AEMA Hosts Successful Annual Conference in Reno

Steve Fiscor

More than 1,300 people turned out for the American Exploration & Mining Association’s (AEMA) annual meeting in Reno, Nevada, during early December. This was the first in-person meeting after a one-year hiatus due to the COVID-19 pandemic. Visitors had to show proof of vaccination to attend. Some took advantage of the loophole in Nevada’s masking policy and removed them while holding a drink in one hand to talk, but the rest of the time, everyone complied for the most part.

The AEMA provides a voice for the mineral and metal mining industry from exploration to development through operations. Welcoming guests to the 127th annual meeting, AEMA President Mark Compton said, “It’s really good to meet in person again.” Last year, AEMA held a virtual conference, and he explained that the association did the best it could with a difficult situation. Throughout the conference, he recognized individuals and companies that worked with the association to advance mining and mineral exploration and support the industry.

The 2021 AEMA technical program had a heavy Alaskan influence. One of the opening sessions had five speakers talking about Alaska’s abundant mineral wealth and providing updates on projects and operations. Greg Lang, president and CEO, Nova Gold Resources, provided updates on the company’s Donlin Project in Alaska during a keynote luncheon on the opening day. In addition to highlighting the infrastructure that will be required to support the extraction of this 30-million-ounce gold deposit, such as a new port, a natural gas pipeline and a power plant, he also talked about the importance of the development for Alaskans, including the indigenous tribes.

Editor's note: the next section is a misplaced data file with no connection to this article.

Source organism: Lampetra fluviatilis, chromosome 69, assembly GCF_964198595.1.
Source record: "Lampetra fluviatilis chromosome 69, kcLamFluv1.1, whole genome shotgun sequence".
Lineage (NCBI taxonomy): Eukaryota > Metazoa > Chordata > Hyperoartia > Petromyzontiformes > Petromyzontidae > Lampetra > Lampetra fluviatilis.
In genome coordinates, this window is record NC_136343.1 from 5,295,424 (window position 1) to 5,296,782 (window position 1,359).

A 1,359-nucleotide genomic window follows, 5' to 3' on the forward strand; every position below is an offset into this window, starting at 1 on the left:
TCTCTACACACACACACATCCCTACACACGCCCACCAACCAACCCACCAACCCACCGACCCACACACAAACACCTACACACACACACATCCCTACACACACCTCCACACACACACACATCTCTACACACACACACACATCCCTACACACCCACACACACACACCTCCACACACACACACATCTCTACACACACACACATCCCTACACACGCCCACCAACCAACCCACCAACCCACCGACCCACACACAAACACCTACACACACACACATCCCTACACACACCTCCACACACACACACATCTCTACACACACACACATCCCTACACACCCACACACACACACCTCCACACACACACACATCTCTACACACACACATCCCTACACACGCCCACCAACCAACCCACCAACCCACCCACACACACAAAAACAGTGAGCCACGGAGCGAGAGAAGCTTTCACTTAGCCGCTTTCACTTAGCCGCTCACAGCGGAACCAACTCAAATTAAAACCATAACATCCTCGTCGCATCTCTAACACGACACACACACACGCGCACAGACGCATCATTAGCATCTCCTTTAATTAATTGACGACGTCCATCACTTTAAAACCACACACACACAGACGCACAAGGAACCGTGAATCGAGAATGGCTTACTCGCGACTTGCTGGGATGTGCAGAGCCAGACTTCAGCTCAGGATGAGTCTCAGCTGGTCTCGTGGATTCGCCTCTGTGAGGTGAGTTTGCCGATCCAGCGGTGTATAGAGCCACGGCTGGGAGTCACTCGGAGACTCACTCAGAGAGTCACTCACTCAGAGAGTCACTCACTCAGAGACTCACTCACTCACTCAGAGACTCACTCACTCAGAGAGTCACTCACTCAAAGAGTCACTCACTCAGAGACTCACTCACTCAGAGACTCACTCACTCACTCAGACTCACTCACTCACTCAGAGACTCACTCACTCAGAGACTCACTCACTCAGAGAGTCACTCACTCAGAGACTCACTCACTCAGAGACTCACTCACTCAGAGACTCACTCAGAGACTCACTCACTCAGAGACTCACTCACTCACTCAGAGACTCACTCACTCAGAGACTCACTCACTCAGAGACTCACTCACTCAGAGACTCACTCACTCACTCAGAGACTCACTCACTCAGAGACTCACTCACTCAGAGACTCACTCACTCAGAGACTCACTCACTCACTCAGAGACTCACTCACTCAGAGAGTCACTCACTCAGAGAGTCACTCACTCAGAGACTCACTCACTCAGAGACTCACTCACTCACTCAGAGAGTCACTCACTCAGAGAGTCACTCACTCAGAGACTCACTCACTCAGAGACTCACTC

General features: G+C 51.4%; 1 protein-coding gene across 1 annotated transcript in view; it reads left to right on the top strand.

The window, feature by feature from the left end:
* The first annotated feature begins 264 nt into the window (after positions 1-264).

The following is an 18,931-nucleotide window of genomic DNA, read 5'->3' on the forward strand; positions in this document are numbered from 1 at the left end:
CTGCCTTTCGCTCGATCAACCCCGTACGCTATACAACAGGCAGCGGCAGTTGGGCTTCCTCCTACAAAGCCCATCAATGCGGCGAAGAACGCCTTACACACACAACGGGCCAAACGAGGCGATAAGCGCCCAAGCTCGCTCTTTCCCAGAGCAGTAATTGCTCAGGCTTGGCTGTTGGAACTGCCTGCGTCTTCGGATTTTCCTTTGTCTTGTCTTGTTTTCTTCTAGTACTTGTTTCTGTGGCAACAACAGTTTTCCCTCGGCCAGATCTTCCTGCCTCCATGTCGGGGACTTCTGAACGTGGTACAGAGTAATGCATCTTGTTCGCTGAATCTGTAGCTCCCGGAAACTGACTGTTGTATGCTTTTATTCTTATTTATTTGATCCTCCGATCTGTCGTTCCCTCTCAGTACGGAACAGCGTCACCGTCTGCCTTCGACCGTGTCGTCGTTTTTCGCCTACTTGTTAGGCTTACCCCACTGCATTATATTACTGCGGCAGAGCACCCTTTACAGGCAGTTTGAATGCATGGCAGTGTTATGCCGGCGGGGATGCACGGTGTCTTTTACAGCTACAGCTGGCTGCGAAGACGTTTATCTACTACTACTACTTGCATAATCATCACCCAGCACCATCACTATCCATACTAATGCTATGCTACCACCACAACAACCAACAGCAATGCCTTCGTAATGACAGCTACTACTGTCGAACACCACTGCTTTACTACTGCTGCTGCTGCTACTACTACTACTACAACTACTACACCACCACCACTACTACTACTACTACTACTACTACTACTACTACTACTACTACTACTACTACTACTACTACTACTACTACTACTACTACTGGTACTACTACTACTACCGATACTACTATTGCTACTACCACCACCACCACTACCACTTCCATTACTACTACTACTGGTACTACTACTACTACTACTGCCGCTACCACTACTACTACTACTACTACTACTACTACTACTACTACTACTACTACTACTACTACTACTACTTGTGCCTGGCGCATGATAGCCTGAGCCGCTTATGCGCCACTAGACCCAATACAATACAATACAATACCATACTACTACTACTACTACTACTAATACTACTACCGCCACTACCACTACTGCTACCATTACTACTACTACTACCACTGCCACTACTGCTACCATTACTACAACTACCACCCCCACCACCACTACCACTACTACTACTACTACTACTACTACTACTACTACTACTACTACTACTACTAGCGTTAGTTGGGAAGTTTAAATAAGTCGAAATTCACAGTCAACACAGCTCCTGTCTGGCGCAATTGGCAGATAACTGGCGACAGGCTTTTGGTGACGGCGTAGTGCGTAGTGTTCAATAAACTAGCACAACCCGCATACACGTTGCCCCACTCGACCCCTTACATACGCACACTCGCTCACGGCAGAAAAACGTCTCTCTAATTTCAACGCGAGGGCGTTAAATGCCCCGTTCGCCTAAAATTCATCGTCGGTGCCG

Alaska Gov. Mike Dunleavy spoke during the luncheon on the second day of the event. To say he is upbeat about mining would be putting it mildly. Two of his three daughters have worked at mining operations in Alaska. Echoing the sentiments of many republican governors these days, he is advocating for Alaska’s primacy, explaining that the state is better positioned to manage its affairs, including natural resource development, than the federal government.

This was also the first AEMA meeting of the Biden administration. AEMA’s 2021 President Jeff Parshley, who is also a corporate consultant with SRK, provided some insight into the association’s recent initiatives. “We have had a lot of stakeholder engagement with the new administration,” Parshley said. “We have also had many meetings recently with regulators. Our approach is mostly positive and always bipartisan. We have a good story to tell and often we’re meeting with people who are unfamiliar with our industry on local, state and federal levels.” He explained that they have been very active recently with legislative and regulatory initiatives, including in the Congressional budget reconciliation packages that could have been severely detrimental to mining. Parshley said the work is ongoing with much to do, and those efforts have allowed the AEMA and the mining industry to share its story with policymakers on both sides of the aisle.

Steve Fiscor, Publisher & Editor-in-Chief, E&MJ

As featured in Womp 2021 Vol 12 -